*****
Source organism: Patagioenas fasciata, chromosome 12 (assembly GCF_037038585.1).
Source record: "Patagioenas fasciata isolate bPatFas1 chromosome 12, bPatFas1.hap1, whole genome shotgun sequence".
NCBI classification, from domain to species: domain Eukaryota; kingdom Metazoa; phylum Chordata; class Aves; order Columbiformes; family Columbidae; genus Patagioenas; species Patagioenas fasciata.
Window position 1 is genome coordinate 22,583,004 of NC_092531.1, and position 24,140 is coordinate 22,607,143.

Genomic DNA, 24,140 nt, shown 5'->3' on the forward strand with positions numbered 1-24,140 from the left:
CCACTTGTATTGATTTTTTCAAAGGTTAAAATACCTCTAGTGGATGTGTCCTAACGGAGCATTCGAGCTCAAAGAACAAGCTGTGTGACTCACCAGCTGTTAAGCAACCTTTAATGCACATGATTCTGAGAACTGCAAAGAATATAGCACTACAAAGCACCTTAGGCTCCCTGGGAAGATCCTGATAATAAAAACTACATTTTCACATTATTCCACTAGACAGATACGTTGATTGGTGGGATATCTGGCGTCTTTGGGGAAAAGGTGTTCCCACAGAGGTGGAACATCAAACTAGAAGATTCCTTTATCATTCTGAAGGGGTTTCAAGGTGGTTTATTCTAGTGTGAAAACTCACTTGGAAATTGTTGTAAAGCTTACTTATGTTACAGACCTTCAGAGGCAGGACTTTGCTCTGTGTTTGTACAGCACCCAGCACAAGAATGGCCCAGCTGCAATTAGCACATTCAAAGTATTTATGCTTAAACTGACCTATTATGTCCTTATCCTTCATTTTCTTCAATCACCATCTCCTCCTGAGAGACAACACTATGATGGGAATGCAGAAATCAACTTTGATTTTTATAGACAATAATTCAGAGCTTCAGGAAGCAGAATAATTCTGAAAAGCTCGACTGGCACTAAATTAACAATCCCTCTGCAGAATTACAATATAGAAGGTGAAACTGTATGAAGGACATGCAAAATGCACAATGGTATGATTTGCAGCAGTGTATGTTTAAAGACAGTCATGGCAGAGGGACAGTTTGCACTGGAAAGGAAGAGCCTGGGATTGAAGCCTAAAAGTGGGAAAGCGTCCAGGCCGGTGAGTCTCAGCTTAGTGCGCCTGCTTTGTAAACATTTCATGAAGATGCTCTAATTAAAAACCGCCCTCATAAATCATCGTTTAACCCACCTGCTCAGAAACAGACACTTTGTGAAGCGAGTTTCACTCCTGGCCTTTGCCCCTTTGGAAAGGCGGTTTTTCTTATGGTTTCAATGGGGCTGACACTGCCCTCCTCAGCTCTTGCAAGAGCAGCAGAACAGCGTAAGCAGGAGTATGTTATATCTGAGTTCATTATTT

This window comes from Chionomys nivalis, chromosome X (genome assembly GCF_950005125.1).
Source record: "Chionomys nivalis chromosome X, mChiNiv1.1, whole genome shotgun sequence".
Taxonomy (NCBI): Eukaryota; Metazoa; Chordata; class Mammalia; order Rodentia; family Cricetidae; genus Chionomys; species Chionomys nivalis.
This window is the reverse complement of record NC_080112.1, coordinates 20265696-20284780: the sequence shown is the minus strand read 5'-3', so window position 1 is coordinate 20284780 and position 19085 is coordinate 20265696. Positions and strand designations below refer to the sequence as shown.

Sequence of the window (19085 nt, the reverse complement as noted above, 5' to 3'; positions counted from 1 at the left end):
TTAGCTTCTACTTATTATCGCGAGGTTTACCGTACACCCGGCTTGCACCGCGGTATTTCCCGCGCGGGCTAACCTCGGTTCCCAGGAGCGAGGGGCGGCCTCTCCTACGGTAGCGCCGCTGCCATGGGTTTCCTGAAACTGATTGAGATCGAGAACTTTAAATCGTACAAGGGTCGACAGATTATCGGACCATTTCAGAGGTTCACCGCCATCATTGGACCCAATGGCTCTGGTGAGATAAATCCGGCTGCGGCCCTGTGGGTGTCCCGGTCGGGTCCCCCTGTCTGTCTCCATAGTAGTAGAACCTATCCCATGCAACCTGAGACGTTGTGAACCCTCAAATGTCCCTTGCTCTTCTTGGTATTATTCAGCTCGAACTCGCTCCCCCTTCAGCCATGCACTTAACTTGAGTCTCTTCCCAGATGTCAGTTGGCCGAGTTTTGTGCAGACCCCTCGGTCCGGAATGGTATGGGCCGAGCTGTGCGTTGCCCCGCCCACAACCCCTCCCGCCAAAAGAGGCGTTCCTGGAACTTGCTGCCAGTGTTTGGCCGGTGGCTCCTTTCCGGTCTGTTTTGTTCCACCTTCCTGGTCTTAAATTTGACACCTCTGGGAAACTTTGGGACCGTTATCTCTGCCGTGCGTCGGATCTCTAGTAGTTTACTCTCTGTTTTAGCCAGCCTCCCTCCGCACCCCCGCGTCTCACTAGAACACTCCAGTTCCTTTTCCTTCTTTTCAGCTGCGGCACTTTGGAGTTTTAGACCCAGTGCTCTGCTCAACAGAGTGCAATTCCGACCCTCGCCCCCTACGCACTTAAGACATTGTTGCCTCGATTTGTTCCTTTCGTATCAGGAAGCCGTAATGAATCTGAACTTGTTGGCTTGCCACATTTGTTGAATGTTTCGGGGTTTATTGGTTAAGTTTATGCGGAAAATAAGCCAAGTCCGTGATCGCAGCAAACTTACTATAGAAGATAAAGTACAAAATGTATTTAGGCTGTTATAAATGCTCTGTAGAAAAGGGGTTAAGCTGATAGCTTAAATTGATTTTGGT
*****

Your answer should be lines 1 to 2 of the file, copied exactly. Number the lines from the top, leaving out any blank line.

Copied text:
Source organism: Patagioenas fasciata, chromosome 12 (assembly GCF_037038585.1).
Source record: "Patagioenas fasciata isolate bPatFas1 chromosome 12, bPatFas1.hap1, whole genome shotgun sequence".